While he was a child, his family fled to France in 1936 to escape the growing Nazi persecution of Jews. After World War II ended in 1945, Mandelbrot studied mathematics, graduating from universities in Paris and the U.S., receiving a masters degree in aeronautics from Caltech. He spent most of his career in both the U.S. and France, having dual French and American citizenship. In 1958 he began working for IBM, where he stayed for 35 years and was an IBM Fellow.
Because of his access to IBM’s computers, Mandelbrot was one of the first to use computer graphics to create and display fractal geometric images, leading to his discovering the Mandelbrot set in 1979. By doing so, he was able to show how visual complexity can be created from simple rules. He said that things typically considered to be “rough”, a “mess” or “chaotic”, like clouds or shorelines, actually had a “degree of order”. His research career included contributions to such fields as geology, medicine, cosmology, engineering and the social sciences. Science writer Arthur C. Clarke credits the Mandelbrot set as being “one of the most astonishing discoveries in the entire history of mathematics”.
Toward the end of his career, he was Sterling Professor of Mathematical Sciences at Yale University, where he was the oldest professor in Yale’s history to receive tenure.Mandelbrot also held positions at the Pacific Northwest National Laboratory, Université Lille Nord de France, Institute for Advanced Study and Centre National de la Recherche Scientifique. During his career, he received over 15 honorary doctorates and served on many science journals, along with winning numerous awards. His autobiography, The Fractalist, was published in 2012.
The Bridge is a 2006 British-American documentary film by Eric Steel that consists of the results of one year’s filming of the Golden Gate Bridge in 2004, which captured a number of suicides, and additional filming of family and friends of some of the identified people who had thrown themselves from the bridge.
The film was inspired by an article titled “Jumpers“, written by Tad Friend, that appeared in The New Yorker magazine in 2003. Friend writes that “Survivors often regret their decision in midair, if not before”, and suicide attempt survivor Ken Baldwin explains “I instantly realized that everything in my life that I’d thought was unfixable was totally fixable—except for having just jumped.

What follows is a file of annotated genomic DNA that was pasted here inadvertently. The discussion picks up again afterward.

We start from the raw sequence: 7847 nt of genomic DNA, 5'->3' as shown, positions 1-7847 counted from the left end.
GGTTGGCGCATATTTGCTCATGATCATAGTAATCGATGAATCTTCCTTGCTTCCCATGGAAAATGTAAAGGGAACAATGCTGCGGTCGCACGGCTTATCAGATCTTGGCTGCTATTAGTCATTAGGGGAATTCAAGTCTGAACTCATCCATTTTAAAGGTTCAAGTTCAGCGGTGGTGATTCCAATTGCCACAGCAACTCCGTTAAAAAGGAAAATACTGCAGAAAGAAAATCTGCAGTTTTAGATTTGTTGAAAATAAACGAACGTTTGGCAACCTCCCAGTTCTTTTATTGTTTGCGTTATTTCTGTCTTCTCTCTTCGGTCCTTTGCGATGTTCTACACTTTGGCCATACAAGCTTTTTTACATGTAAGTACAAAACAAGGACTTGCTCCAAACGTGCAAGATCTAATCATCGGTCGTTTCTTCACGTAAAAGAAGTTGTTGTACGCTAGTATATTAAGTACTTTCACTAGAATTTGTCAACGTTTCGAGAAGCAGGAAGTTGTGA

Steel interviewed relatives and friends of the suicide victims, not informing them that he had footage of their loved ones’ deaths. He claimed that, “All the family members now, at this point, have seen the film, [and are] glad that they had participated in it.” He filmed 120 hours of interviews.
The project was kept secret to avoid a situation where someone would “get it into his or her head to go to the bridge and immortalize him or herself on film.” The camera crew consisted of 12 people that showed up each morning for an entire year to film the bridge.
During filming, on average, one person jumped off the Golden Gate Bridge every 15 days. In an interview by the British Broadcasting Corporation, Steel states that as the death count was approaching one thousand, there was a rash of jumpers including people jumping with signs reading “I’m 1,000.”
In the beginning of January to February 2004, the film crew captured only splashes on the water and only knew from the Coast Guard arriving on the scene that someone had leaped. The first jumper caught with the telephoto lens was not behaving as filmmakers expected – crying and weeping – but, rather, was jogging; talking on his cellphone; laughing, and then suddenly put his things away and leaped to his death.
The film shows many jumpers, and also, many people being saved from jumping. In one case a woman traversed the upper railing to the lower railing only to be pulled by her collar back to safety by a photographer. Filmmakers tried in each case to intercede when they could, succeeding in preventing six jumps. But in most cases there was either no warning, or no time to prevent the jump.
The documentary also has an interview of Kevin Hines who jumped in 2000, and survived because, as he fell toward the water, decided that he wanted to live after all, and positioned himself so he hit the water feet first. He suffered serious injuries to his spine but his life was saved by a black seal swimming below him. He later attributed the seal’s presence as a sign from God.
The documentary caused significant controversy when bridge officials charged Steel with misleading them about his intentions. He secured a permit to film the bridge for months and captured 23 of 24 known suicides that took place during the filming phase of the project. In his permit application to the Golden Gate National Recreation Area, a government agency that does not have any jurisdiction over the bridge but that does manage nearby park areas, Steel said he intended “to capture the powerful, spectacular intersection of monument and nature that takes place every day at the Golden Gate Bridge”. Shooting lasted the entirety of 2004, ending with almost 10,000 hours of footage filmed.
A Ponte(Documentário Completo – Legendado em Português)
Kevin Briggs: The bridge between suicide and life
For many years Sergeant Kevin Briggs had a dark, unusual, at times strangely rewarding job: He patrolled the southern end of San Francisco’s Golden Gate Bridge, a popular site for suicide attempts. In a sobering, deeply personal talk Briggs shares stories from those he’s spoken — and listened — to standing on the edge of life. He gives a powerful piece of advice to those with loved ones who might be contemplating suicide.
Foi adicionada mais uma seleção de composições na seção de “Músicas e Músicos” do Drink: “Luna Lee“.
As composições escolhidas foram: Voodoo Chile (Jimi Hendrix), All Along The Watchtower (Bob Dylan), Sleepwalk (Santo & Johnny), Starry Night (Joe Satriani), Manhattan (Eric Johnson), Scuttle Buttin (SRV), The Great Gig In The Sky (Pink Floyd), Little Wing (Jimi Hendrix), Midnight Drive (Tommy Emmanuel), Officially Missing You (Tamia), Bold As Love (Jimi Hendrix), Tender Surrender (Steve Vai), Smooth (Santana), Just The Two Of Us (Bill Withers), Determination (Tommy Emmanuel)